It makes sense for companies such as Adastra to pay attention but to push forward, says David A. Detomasi, assistant professor of international business and strategy at Queen’s University’s Smith School of Business in Kingston.

“You have to look at the context. USMCA isn’t a massive rejigging of North American commerce. I don’t think the new trade agreement is a big change,” Dr. Detomasi says.

The protectionist rhetoric and threats are, “scaring the hell out of a lot of people, but it’s mostly a lot of sound and fury,” he adds. The actual trade climate in North America sounds more heated than it is; for the most part, it’s still mostly business as usual, he contends.

Still, the bellicose noise is not helpful, “because you just don’t know what new craziness is coming down the pike,” Dr. Detomasi adds.

“The problem is that the whole purpose of having these international trade agreements is primarily to give businesses confidence in the rules of the game. Once you have that confidence, you can open that new plant or put on that second shift because you’re reassured and so are your financiers.”

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The difficulty with all this trade uncertainty is what happens over the longer term, Dr. Detomasi adds.

“It’s this underlying fear that’s being injected into business to not do the things they need to grow. Over time we might have less growth and investment because of this uncertainty,” he says.

In Adastra’s case, Mr. Edery thinks the current climate mostly affects his customers, not his own company. That’s important to his company but not a direct effect.

The testy trade climate is particularly noticeable when it comes to firms that deal across North America moving their employees back and forth across borders, he explains.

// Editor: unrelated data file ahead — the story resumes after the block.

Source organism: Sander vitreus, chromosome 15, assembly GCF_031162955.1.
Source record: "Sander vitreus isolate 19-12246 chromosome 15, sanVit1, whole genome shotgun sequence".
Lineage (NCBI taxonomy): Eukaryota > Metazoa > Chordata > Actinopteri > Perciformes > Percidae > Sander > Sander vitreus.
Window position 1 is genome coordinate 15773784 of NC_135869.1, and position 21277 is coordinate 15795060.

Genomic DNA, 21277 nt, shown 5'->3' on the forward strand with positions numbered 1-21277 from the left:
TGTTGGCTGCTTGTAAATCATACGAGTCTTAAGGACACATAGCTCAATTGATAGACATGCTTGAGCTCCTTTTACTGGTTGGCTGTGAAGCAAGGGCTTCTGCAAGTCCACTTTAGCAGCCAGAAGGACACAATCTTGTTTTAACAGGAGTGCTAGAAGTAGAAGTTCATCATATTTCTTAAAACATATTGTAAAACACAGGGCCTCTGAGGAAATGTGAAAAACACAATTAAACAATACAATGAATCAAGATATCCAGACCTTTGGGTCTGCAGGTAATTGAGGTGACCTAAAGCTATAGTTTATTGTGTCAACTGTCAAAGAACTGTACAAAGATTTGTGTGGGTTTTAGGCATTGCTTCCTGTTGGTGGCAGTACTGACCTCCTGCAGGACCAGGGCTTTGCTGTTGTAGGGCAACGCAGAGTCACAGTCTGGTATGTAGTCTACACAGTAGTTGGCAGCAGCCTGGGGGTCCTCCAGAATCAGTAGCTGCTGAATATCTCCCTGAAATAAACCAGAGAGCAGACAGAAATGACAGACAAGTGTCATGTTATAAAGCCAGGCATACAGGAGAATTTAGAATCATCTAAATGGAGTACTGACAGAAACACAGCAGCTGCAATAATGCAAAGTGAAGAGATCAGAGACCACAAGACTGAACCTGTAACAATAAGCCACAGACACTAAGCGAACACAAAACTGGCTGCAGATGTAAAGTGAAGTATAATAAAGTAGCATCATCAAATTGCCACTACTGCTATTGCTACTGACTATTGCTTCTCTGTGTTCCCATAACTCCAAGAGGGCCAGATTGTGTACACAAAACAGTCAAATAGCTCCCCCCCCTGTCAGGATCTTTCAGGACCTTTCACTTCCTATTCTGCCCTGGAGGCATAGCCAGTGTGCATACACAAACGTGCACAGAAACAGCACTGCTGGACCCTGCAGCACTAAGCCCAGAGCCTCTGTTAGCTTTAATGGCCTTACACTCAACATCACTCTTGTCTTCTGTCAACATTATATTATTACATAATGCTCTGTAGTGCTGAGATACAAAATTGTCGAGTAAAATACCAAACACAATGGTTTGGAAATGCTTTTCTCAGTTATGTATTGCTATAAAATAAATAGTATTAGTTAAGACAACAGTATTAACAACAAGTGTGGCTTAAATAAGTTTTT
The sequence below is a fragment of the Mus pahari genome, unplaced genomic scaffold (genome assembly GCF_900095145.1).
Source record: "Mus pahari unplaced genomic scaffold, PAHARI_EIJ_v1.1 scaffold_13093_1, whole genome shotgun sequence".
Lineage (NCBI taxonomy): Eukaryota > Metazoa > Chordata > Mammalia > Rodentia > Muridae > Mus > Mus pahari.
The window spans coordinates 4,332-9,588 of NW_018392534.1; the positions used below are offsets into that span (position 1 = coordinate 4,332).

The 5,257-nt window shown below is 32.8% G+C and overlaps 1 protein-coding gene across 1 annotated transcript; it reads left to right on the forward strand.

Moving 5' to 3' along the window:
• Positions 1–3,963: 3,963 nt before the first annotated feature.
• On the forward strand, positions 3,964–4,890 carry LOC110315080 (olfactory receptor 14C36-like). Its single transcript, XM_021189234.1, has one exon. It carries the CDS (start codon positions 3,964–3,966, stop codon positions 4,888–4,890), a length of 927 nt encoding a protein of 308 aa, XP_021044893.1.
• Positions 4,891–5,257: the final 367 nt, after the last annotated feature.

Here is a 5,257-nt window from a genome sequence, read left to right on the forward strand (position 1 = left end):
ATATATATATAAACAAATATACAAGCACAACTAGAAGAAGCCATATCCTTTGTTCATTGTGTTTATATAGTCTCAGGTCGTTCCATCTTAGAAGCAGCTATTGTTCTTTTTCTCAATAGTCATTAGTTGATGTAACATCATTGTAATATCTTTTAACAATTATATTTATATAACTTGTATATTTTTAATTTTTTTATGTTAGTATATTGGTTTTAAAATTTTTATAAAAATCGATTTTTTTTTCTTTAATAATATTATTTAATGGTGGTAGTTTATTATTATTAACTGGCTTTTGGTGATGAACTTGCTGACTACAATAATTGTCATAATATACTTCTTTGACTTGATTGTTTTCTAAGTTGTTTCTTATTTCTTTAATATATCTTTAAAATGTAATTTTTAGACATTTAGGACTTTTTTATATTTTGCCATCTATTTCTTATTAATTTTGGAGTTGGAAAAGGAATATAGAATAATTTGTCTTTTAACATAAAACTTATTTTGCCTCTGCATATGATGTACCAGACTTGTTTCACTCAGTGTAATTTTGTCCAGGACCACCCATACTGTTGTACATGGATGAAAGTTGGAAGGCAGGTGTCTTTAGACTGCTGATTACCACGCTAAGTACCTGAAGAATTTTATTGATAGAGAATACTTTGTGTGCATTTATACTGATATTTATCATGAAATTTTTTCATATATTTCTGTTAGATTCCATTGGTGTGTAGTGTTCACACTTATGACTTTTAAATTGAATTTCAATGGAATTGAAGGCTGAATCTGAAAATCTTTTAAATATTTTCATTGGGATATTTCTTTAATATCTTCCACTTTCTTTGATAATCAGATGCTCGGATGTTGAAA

He is watching because Adastra is hoping to expand in Detroit, to serve the auto sector. “It’s where we see the most potential for growth,” Mr. Edery says.

In business since 2000, Adastra opened a Detroit office last year with a staff of 10. It is still a small part of the company’s business, though. “We have 2,100 people globally, with about a third in North America,” he says.

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A bigger concern is not for Adastra’s staff, but for its auto- and financial-sector customers, who depend on goods and people moving smoothly across the borders.

When doing business, whether under NAFTA or USMCA, Canadian businesses can protect themselves in a few ways, Dr. Detomasi says.

“It’s a good idea to find a few allies in the U.S. and Mexico who can keep you in the loop as to what’s going on politically. Our trade commissioners do this and local [U.S] governors have been supportive, too. You should also either get or increase your export credit insurance. EDC [Export Development Canada] can provide this,” he says.

“There’s lots of turmoil and the insurance helps because you don’t know if you can get your money out of export markets that fast.”